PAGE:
Monday, 21 October 2013

Bell's Diner, Bristol


As has been well reported on this blog - despite stiff competition from Saturday lie in - my three favourite words remain long birthday lunch. This year, the birthday lunch had the added advantage of being proceeded by a Saturday lie in, making it, already, doubly good.

Our joy continued when – after walking though Bristol’s Bear Pit and up the colourful Stoke’s Croft Road to Bell’s Diner, location of said birthday lunch – our opening greeting of ‘how’s your day so far’ was delivered in a rich West Country burr so sweet and thick, like clotted cream topped with honey, that it took a minute or two for our urban ears to decipher.

But, Bell’s Diner is the sort of place that would, I imagine, make all but the steeliest heart, feel happy; and from that initial moment our visit was nothing but a delight. The interior is a comfy jumble of mismatched furniture; with great racks of wine lining one wall; the words from Jerusalem hanging - above a table laden with loaves of fresh bread - on another; and all topped off by a, working, record player in the corner, complete with a box of vinyl records for sale.

The lunchtime menu starts with little snacks of bread, olives and salami, followed small tapas-y types dishes – at priced at £4 each or £10 for three - and some larger tapas-y like things, which can also be pimped into ‘main’ dishes come the evening.

The drinks menu is worth a mention, too. With its carefully chosen selection of ales - from the Wild Brewing Co., Dawkins and the Camden Brewery amongst others – and wines, including the uber trendy 12 Volts, a red from Mallorca. It was a bottle of the latter - a birthday present from my father, so cheers, Dad – with which we chose to kick off the day’s drinking, and it proved a good choice with its sweet red fruit and leathery undertones.

The colourful homemade pickles were little piquant bursts of joy - particularly notable were the sweet shards of crisp globe artichoke - while the famed Abernethy butter, all the way from County Down, was quickly and thickly lavished on slices of warm bread.

The lamb Ste Menhold - slices of tender braised lamb’s breast, coated in breadcrumbs and fried, based on an Elizabeth David dish - came with a quite magnificent, dill-spiked tartare sauce that had us fighting over the third crispy slice to mop it up with. I won; well it was my birthday….

Surprise standout of the afternoon went to the slow cooked cauliflower with brown butter and pine nuts, a creamy, smoky, nutty dish that turned the bland brassica into a delight, while the cured herring with new potatoes crème fraiche and fish roe was a light and gentle plate with surprisingly clean and delicate flavours.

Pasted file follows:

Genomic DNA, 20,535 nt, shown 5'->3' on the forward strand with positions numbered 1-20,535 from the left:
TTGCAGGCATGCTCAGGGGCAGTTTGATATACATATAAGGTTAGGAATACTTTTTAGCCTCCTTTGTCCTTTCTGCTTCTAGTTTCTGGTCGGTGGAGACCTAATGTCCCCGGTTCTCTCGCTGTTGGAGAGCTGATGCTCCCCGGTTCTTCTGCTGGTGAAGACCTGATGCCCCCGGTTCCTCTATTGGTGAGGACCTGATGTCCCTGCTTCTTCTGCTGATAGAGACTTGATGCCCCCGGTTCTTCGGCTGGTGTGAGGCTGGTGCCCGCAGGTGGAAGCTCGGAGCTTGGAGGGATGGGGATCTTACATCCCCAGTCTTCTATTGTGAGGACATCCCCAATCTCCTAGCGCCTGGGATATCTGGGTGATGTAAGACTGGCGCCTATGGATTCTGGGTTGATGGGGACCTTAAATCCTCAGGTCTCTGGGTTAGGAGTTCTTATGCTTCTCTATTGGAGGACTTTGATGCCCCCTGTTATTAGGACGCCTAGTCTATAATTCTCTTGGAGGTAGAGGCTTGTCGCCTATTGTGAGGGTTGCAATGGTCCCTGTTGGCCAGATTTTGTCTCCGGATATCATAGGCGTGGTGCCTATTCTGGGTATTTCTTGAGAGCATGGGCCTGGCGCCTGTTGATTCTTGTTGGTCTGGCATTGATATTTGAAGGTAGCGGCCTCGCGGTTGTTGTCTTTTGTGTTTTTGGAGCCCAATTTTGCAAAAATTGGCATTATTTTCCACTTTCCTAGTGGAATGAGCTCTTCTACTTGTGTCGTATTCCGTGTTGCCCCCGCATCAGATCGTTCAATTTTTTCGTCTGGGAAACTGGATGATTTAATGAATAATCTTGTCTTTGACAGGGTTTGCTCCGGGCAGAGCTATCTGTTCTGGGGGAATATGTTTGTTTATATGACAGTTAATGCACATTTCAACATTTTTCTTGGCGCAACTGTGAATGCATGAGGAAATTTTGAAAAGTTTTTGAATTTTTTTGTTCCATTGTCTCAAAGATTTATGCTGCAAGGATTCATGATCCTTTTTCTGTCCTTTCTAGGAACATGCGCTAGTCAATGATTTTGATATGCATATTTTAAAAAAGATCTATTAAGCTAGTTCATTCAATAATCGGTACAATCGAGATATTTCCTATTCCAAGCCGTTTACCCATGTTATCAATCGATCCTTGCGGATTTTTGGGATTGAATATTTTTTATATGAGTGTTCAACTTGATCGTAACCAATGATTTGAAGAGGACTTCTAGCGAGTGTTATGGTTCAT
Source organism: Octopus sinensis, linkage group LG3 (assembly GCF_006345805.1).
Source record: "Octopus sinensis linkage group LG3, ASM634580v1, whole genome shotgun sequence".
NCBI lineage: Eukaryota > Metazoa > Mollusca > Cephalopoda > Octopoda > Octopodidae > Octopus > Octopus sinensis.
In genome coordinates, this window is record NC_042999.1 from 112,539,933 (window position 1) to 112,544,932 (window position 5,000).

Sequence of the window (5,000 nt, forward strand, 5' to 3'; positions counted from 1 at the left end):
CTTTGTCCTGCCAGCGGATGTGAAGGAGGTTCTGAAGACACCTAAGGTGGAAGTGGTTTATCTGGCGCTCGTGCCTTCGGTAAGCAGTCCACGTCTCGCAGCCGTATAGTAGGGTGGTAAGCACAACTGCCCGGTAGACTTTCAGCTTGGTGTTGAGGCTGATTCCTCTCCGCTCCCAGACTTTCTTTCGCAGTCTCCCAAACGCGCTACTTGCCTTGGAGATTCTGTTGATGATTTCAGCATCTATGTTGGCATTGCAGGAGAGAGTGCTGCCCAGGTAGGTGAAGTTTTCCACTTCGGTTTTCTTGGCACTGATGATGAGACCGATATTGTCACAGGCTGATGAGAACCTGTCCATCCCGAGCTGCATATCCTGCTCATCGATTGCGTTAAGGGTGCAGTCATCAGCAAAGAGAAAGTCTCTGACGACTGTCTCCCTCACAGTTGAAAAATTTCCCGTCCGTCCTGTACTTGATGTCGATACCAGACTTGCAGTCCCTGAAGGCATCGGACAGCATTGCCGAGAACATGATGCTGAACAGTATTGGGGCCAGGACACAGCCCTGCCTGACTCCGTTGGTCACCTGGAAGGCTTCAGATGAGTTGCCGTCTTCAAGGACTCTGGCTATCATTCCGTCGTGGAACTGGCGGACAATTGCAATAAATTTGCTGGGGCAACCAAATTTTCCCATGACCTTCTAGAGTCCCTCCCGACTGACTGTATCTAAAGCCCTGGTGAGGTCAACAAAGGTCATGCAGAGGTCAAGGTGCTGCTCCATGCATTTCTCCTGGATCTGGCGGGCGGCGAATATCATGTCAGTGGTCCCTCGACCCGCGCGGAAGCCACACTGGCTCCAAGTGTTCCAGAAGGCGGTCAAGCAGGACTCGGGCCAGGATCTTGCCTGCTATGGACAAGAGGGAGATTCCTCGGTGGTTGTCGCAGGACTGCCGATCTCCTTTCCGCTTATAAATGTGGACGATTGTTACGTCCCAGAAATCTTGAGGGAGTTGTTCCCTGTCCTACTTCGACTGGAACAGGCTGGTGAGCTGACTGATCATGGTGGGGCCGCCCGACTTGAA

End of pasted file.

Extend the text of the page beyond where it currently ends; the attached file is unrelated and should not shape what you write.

From the larger dishes on the menu we shared the girolles, ceps and cherry tomatoes on fried sourdough, draped with a blanket of lardo.  The tomatoes were a zingy delight, possibly to the detriment of the milder- mannered mushrooms, while the smoked pig fat bought nothing but an extra layer of piggy joy; the perfect brunch plate.

The chicken oyster pinchos combined the most fiercely fought over nuggets of meat on the bird, grilled on skewers and served with yoghurt and harissa. Smoky, crispy and sticky, the French got the joy of morsels quite right one right on naming them sot-l'y-laisse, or "the fool leaves it there’.

For desert I couldn't pass up the opportunity to taste the homemade ice cream, churned in an old fashioned machine. Sticking with the seasons, I chose apple and blackcurrant crumble, a fruit and berry flecked custard-based ice topped with a buttery rubble. It didn't disappoint. The far more indecisive Ewing went for a trio of tonka bean, rhubarb ripple and vanilla with plum sauce. All the ice cream was smooth beyond superlative and perfectly flavoured, with a special mention for the creamy vanilla doused with the puree of sharp orchard fruits.

To make amends for my restrained pudding choice, I also enjoyed a plate of gently oozing Wigmore – a ewe’s milk cheese made in the brie style in Berkshire - served with fresh honeycomb and oatcakes; the perfect combination to end a pretty perfect meal.

We finished things off with a perfectly made macchiato, made with Extract Coffee beans and another couple of tunes on the record player, before wandering outside to poke around the bric a brac stalls set up in the streets outside the restaurant.

While the rest of the afternoon/evening may have spiralled out of control, thanks to a few pints of cider on the Apple Barge and some further beverage sampling for Bristol Beer Week, nothing could spoil the simplicity of a fabulous meal in a fabulous city with fabulous company. If it wasn't for the getting older, I’d declare it my birthday every weekend.

Bell's Diner and Bar Rooms on Urbanspoon

2 comments:

  1. It is! Bit of a trek down the M5 for you guys, but worth it! x

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